A low vision optometrist is specially trained in assisting those with low vision by assessing their visual needs and making recommendations for glasses, lenses and vision aids for those macular degeneration.
There are many benefits to being seen by a low vision optometrist. They are licensed Doctors of Optometry, who are skilled in the
√ treatment and
√ management of patients with eye conditions that are not treatable or correctable by medicine, surgery or with glasses.
Their role is to help you function at your best with your vision loss. They can prescribe and train you in the use of low vision glasses using high powered lenses and magnifiers.
Regular Optometrists responsibilities are to:
√ Examine eyes to detect vision problems such as nearsightedness, farsightedness and astigmatism
√ Diagnose eye diseases such as glaucoma
√ Test patients’ depth and color perception
√ Test patient's ability to focus and coordinate eye function
√ Prescribe eyeglasses and contact lenses
√ Administer and prescribe medications (in some states) to help diagnose vision problems and treat certain eye disease.
√ All states require optometrists to be licensed
√ Optometrists must have a Doctor of Optometry degree that requires an undergraduate college degree and 4 years at an accredited optometry school
√ They must pass both a written and clinical state optometric board exam in order to receive a license, required by all states
√ Additional advanced training and residency in low vision therapy
These eye specialists are regulated at the state level, and must report to a state board of optometry for their license renewal (usually every three years).
The low vision specialist is trained to perform what is called a functional eye examination. This exam helps to determine how a person's visual impairment affects their day-to-day living.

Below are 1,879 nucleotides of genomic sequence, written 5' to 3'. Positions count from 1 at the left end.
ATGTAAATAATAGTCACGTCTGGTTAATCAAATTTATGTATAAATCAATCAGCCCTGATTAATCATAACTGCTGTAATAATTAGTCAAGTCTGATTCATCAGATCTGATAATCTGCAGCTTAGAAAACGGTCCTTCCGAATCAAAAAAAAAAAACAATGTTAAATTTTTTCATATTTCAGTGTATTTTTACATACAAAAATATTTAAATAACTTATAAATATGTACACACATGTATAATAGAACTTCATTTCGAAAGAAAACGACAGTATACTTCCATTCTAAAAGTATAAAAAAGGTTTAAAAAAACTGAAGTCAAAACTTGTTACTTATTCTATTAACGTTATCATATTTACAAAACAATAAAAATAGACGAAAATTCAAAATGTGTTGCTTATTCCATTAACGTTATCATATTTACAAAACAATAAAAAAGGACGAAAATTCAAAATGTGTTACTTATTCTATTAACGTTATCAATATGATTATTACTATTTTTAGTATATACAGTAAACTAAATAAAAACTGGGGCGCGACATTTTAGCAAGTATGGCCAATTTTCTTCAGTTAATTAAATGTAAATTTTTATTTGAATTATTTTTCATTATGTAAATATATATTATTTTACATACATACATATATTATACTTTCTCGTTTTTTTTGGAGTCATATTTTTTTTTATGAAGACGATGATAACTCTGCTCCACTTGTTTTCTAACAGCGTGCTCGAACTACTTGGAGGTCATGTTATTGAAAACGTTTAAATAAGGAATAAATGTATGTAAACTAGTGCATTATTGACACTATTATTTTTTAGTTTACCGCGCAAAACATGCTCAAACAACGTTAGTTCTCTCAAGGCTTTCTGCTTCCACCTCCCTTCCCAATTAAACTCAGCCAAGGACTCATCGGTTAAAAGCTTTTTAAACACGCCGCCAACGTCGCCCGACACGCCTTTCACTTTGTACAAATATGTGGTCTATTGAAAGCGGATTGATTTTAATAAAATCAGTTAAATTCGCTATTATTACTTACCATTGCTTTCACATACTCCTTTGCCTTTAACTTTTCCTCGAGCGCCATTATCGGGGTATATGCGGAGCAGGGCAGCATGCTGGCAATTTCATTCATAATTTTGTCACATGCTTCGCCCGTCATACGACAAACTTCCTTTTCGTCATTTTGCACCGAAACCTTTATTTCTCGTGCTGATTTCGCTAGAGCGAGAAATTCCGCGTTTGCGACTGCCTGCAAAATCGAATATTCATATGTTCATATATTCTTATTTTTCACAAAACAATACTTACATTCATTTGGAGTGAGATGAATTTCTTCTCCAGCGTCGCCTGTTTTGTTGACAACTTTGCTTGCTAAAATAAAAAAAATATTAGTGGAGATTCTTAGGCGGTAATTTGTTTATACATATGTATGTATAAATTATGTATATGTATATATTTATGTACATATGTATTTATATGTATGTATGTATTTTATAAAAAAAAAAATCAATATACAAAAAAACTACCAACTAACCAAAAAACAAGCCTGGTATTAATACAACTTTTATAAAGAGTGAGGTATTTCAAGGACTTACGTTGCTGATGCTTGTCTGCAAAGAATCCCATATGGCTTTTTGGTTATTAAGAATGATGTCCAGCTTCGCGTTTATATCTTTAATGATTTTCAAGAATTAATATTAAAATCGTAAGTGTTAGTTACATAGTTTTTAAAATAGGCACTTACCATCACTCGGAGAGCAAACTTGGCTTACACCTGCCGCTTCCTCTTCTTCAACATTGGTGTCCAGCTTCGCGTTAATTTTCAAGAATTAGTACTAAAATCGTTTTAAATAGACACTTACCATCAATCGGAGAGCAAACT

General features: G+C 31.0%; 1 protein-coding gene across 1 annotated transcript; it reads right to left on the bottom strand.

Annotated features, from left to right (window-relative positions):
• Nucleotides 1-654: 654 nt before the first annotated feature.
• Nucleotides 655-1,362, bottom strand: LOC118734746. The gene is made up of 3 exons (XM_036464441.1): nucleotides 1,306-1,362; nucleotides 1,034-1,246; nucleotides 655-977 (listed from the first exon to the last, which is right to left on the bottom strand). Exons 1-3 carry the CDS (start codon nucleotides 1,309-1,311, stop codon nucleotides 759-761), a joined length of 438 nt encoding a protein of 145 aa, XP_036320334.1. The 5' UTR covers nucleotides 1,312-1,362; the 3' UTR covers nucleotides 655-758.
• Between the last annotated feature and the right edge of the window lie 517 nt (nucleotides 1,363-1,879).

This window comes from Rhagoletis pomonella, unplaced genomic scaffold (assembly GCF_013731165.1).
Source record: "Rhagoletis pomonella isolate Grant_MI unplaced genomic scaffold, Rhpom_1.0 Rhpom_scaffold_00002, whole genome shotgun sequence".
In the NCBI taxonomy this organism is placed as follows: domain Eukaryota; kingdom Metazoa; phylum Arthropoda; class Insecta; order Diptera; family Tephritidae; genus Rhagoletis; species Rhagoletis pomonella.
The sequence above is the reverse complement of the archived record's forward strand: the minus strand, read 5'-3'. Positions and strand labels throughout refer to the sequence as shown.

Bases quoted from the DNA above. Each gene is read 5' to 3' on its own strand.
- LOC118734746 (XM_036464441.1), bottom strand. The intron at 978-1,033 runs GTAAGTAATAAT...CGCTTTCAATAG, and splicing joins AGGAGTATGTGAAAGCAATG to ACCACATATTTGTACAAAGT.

They assist the patient in:
√ determining what vision aids, glasses and devices for macular degeneration are best for him/her and how to use them
√ how better lighting can help one see better.
The book Out of Sight, Not Out of Mind describes it this way:
"In low vision rehabilitation, the focus is shifted from diagnosing and treating the eye disease to addressing the day-to-day difficulties caused by low vision and maximizing the remaining vision."
What kind of patient benefits from seeing a low vision specialist and how long should they wait before making an appointment?
"1. Do I have trouble seeing the things I want to see?
2. Have I stopped doing something because of my vision loss that I would like to resume?
3. Am I willing to try using a device to help me see, even if it looks different from a typical pair of eyeglasses?"
Kara Crumbliss one of the contributors to Out of Sight, Not Out of Mind: and author of the chapter on The Low Vision Eye Exam recommends that if a person answers yes to any of the above questions, they should move forward with making an appointment.
Be sure to bring another person to the exam with you. Ask your family member or friend to take notes of what was discussed and what recommendations were made.
Low vision glasses can be used for distance vision or close up reading. Through the use of prisms, magnifiers or telescopes low vision glasses differ from regular prescription glasses.
It is recommended that one be referred to low vision services when the patient has mild to moderate vision loss in each eye.
"Starting rehabilitation early on allows an individual to achieve familiarity with using low vision devices and with making ongoing modifications in his or her use of them before his or her vision further deteriorates, a time when the person's patience may be thin and his or her attitude accordingly more negative."
Out of Sight, Not Out of Mind: Thomas B. Perski
By going to a low vision clinic one can try different aids and electronic magnifiers before making a purchase. The low vision specialist can make recommendations based on the results of your low vision exam so that you are purchasing products that are appropriate for your vision loss.
In a four month study done by the University of Illinois at Chicago College of Medicine, it was found that those with macular disease who did not participate in any therapy program, lost vision and functional ability compared to those who received 10.46 hours of face-to-face vision therapy.
As you can see, people with macular degeneration can greatly benefit from rehab training.
Unfortunately many physicians and ophthalmologists do not know they can refer patients to this service or how to find such services. You can find a low vision specialist in your area by calling the International Academy of Low Vision Specialists at (888) 771-8383 or visit their website at
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